FINRA fines Electronic Transaction Clearing for failure to satisfy customer protection requirements

Maria Nikolova

The firm has agreed to pay a fine of $450,000 for rule violations committed during the period of April 1, 2015 through June 30, 2017.

Electronic Transaction Clearing, Inc. (ETC), a provider of high volume execution and clearing services to broker-dealers and non-broker dealers, has agreed to pay a fine of $450,000 as a part of a settlement with the United States Financial Industry Regulatory Authority (FINRA).

According to the findings, during the period of April 1, 2015 through June 30, 2017, ETC failed to satisfy its customer protection requirements for its customer and proprietary business, including hindsight deficiencies in two instances; adhere to capital withdrawal rules specific to clearing firms in two instances; and, comply with its recordkeeping and supervision requirements.

Specifically, when calculating reserves in customer and proprietary accounts of broker-dealers (PAB), ETC failed to make required reductions to certain debit balances. This led to the firm’s customer and PAB reserve accounts to be underfunded, resulting in hindsight deficiencies of $19.3 million and $23 million in the customer reserve account and $46.8 million and $12.8 million in the PAB reserve account, as of March 31, 2016 and August 26, 2016, respectively.

In addition, ETC failed to timely notify the SEC and FINRA of these deficiencies.

Also, from February 2016 to April 2017, the firm improperly overstated debits in its customer reserve calculations when it included an amount that was doubtful of collection. Due to this, ETC violated Rule 15c3-3 of the Securities Exchange Act of 1934 (Exchange Act) and FINRA Rule 2010.

According to the findings, in November and December 2016, ETC made unsecured advances to its parent company that exceeded 10% of the firm’s excess net capital for that period, without obtaining written permission from FINRA prior to doing so. As a result, the firm violated FINRA Rule 4110 and FINRA Rule 2010.

Furthermore, in 2016-2017, ETC failed to comply with recordkeeping rules requiring the creation and maintenance of certain business records. Between January and June 2017, the firm did not maintain an index of electronic records, store electronic records in the proper format, maintain an audit system for electronic records, or provide required notices and undertakings regarding its electronic records. Separately, throughout 2016, the firm did not comply with recordkeeping requirements regarding payments made to its affiliated entities. Due to this, the firm violated Exchange Act Rule 17a-3 and 17a-4, and FINRA Rules 4511 and 2010.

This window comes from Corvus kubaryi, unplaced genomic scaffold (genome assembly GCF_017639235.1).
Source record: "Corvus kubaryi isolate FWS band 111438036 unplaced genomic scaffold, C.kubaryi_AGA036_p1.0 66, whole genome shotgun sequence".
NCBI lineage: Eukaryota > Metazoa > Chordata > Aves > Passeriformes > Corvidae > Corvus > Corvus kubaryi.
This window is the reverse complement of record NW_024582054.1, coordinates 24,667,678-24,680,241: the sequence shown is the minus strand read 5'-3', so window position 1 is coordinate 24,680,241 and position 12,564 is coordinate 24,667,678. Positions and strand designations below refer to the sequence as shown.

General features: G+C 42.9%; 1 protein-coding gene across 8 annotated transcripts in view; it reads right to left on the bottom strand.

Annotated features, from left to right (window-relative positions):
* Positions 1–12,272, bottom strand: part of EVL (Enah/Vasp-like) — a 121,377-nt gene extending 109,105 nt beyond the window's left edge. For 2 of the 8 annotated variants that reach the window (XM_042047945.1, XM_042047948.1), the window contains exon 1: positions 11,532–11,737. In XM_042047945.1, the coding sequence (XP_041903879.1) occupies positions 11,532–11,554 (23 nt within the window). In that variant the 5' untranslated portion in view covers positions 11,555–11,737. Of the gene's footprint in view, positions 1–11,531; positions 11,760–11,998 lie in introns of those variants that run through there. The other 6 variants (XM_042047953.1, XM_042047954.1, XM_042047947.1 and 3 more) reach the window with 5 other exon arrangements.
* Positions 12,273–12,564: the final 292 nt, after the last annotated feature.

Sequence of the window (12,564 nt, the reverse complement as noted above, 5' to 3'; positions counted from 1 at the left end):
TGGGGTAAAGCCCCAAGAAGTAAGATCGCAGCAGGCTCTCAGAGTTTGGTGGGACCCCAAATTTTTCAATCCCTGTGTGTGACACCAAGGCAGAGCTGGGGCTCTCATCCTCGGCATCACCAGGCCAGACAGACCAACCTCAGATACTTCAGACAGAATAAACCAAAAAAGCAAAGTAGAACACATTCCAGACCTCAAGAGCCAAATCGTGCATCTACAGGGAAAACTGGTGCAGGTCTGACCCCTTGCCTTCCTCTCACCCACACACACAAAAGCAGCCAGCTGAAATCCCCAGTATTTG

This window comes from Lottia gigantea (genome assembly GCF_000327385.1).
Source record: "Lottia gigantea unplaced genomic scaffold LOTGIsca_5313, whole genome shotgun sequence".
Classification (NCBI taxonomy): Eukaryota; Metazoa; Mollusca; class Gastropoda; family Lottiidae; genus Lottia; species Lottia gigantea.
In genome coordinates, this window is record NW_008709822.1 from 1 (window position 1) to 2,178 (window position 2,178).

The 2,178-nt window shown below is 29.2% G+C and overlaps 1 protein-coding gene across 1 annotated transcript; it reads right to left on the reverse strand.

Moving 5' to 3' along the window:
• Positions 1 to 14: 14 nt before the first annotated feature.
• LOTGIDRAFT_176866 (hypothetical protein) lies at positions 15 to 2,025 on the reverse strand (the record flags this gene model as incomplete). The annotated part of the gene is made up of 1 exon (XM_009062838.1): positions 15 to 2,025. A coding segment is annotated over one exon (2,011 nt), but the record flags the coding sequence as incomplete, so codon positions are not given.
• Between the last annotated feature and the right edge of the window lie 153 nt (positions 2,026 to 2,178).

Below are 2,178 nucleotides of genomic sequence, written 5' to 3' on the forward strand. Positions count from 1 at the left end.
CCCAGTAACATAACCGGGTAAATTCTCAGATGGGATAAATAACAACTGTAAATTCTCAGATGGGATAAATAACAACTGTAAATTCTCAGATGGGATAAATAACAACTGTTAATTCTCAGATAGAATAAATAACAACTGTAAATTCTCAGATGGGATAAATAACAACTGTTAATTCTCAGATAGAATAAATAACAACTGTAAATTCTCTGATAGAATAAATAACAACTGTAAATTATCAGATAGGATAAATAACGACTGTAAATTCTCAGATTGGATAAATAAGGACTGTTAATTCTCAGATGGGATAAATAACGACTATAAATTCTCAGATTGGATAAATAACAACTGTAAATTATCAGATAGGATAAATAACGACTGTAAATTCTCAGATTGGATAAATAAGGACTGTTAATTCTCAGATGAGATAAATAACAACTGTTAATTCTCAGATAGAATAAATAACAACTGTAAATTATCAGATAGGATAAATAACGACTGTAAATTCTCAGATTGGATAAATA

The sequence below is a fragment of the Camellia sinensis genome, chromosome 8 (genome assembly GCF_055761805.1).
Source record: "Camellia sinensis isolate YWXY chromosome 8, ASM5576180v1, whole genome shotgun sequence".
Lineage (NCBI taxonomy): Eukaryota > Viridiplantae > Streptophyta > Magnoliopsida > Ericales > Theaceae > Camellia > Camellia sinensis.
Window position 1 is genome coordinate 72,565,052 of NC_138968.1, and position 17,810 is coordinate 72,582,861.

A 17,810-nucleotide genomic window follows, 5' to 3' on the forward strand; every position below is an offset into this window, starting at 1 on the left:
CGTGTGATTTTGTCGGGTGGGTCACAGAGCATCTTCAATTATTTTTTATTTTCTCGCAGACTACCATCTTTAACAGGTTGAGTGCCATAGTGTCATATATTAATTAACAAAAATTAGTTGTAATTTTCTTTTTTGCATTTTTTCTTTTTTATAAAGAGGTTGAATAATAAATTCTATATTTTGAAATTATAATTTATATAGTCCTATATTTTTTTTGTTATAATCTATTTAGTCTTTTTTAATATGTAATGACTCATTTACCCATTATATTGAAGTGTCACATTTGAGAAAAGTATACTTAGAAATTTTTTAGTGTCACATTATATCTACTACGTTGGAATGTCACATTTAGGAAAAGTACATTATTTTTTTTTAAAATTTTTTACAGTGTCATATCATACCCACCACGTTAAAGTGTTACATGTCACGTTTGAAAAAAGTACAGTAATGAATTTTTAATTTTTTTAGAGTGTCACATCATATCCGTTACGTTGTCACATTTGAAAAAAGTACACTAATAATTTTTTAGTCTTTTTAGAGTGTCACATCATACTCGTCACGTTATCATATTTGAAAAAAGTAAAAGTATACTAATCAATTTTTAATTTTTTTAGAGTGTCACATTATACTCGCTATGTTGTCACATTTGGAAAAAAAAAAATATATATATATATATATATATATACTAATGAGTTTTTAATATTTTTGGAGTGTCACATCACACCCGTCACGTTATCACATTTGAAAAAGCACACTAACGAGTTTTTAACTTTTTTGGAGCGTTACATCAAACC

During the period April 1, 2015 through June 30, 2017, ETC relied on proprietary electronic systems to help it calculate reserves, track margin calls, generate customer statements, and maintain position reconciliations. Although the firm was aware of deficiencies in its electronic systems, it failed to replace or improve them. The firm, as part of its supervisory system, at times developed back-up manual processes in an attempt to satisfy its obligations but these manual processes did not result in accurate calculations and records, given the volume of trading and number of accounts at the firm, and the firm failed to reasonably monitor these manual processes to ensure that they complied with regulatory requirements.

Finally, ETC was found to have failed to reasonably supervise its affiliate that was operating the firm’s electronic storage systems and failed to reasonably supervise intercompany transfers between the firm and its affiliates. It also failed to reasonably address deficiencies with respect to its margin model. Accordingly, the firm was found to have failed to establish and maintain a supervisory system reasonably designed to achieve compliance with the securities laws and FINRA rules in violation of FINRA Rules 3110(a) and 2010.

On top of the fine, the firm agrees to a censure. Also, within 60 days of Notice of Acceptance of the AWC, ETC will have to certify to FINRA that the firm has established and implemented policies, procedures, and internal controls reasonably designed to address and remediate the issues identified in the settlement.

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